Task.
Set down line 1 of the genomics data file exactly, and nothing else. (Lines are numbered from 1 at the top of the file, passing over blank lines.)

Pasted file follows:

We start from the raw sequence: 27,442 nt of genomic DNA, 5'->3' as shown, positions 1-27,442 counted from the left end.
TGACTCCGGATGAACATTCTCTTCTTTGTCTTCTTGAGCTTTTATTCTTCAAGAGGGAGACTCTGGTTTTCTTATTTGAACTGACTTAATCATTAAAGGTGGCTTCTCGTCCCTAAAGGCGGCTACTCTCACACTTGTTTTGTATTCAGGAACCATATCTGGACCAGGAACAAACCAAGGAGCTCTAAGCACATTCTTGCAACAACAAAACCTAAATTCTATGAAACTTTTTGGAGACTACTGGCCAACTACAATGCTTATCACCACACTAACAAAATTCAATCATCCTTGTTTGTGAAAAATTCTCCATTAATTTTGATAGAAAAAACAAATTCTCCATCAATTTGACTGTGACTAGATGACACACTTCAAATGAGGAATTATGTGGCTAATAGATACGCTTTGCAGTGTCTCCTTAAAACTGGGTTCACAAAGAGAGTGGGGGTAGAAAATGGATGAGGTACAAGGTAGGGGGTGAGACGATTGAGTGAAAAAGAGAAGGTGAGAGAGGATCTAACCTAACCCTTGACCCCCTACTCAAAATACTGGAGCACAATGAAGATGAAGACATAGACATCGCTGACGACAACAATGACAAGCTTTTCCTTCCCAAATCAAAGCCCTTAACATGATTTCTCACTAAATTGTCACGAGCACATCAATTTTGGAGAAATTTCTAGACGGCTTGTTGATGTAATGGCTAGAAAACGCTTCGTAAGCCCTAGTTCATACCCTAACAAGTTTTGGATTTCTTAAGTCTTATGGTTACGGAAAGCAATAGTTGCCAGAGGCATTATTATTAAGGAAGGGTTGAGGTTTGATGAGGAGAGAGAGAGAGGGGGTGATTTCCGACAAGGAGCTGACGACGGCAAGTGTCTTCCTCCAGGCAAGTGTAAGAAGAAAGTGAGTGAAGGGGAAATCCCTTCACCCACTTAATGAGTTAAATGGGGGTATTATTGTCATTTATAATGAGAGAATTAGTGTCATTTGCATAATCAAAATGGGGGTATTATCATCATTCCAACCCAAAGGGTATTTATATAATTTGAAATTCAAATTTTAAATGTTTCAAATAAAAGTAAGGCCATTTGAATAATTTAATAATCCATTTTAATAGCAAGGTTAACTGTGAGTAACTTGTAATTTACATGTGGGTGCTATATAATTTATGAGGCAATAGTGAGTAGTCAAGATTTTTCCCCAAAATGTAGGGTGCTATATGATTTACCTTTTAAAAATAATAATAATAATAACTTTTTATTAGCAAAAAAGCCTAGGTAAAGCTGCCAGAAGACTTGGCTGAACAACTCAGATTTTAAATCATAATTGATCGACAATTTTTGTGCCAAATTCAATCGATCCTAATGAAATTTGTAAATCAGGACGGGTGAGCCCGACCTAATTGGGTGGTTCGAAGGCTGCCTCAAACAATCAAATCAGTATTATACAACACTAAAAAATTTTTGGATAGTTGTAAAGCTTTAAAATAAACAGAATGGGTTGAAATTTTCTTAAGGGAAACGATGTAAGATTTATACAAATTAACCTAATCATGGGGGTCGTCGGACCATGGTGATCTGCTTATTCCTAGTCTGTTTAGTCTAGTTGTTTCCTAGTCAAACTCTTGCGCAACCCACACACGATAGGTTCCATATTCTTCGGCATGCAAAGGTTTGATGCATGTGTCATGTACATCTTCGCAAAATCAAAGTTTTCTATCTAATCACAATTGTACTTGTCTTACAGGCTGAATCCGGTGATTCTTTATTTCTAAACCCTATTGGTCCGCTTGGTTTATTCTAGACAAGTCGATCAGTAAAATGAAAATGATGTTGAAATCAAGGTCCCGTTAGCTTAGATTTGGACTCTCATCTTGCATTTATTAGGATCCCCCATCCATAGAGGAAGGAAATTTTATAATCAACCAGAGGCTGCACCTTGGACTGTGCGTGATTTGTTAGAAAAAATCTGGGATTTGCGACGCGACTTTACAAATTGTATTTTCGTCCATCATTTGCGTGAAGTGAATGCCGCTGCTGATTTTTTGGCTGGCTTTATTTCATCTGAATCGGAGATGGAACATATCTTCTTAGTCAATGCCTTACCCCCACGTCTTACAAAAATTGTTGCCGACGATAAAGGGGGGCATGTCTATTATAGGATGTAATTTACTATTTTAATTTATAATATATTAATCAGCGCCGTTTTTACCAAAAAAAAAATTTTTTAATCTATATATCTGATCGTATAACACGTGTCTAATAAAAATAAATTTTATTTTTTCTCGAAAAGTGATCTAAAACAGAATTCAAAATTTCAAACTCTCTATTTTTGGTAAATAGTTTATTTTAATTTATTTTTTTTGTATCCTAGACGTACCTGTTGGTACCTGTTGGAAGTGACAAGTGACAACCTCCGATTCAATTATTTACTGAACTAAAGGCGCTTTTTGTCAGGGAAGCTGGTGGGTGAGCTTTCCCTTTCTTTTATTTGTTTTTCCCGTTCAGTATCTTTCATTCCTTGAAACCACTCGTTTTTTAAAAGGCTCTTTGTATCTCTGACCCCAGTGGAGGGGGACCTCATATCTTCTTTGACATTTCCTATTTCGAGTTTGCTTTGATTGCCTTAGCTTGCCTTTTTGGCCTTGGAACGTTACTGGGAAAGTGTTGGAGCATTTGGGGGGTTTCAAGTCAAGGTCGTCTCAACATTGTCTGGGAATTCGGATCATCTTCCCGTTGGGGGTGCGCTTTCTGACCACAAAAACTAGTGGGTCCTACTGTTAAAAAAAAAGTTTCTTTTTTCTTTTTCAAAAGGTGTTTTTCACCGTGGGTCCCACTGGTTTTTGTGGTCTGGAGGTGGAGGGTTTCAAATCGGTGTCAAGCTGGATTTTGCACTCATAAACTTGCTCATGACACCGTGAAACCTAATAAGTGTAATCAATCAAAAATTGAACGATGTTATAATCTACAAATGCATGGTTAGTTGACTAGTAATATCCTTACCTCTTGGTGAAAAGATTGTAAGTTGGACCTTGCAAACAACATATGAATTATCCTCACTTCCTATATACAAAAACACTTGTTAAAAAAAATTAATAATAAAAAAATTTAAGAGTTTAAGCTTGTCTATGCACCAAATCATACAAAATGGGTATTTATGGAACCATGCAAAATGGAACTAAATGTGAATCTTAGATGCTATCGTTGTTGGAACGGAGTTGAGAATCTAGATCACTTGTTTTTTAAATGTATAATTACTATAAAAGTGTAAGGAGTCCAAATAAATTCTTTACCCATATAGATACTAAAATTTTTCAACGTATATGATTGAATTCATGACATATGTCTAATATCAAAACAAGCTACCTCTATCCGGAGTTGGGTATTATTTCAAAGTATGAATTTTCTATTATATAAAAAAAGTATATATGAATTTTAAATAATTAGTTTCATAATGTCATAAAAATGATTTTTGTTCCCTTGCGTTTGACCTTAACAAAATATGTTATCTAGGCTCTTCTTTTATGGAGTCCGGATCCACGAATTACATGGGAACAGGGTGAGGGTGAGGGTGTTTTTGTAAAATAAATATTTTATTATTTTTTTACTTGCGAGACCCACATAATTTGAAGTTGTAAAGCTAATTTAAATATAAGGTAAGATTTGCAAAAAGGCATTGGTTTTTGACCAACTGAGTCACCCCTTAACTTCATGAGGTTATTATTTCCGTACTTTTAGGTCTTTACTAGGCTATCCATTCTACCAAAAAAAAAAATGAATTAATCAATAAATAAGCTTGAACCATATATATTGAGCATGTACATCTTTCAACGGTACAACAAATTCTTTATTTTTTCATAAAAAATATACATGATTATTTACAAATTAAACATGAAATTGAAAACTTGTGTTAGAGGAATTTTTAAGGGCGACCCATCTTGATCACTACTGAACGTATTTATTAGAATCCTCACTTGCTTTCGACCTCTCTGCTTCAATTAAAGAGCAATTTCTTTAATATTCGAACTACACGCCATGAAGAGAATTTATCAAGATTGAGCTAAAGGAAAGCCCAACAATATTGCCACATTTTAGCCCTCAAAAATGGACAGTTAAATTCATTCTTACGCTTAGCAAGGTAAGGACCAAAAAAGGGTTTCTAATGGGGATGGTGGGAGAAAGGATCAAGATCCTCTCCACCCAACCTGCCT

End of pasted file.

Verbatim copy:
We start from the raw sequence: 27,442 nt of genomic DNA, 5'->3' as shown, positions 1-27,442 counted from the left end.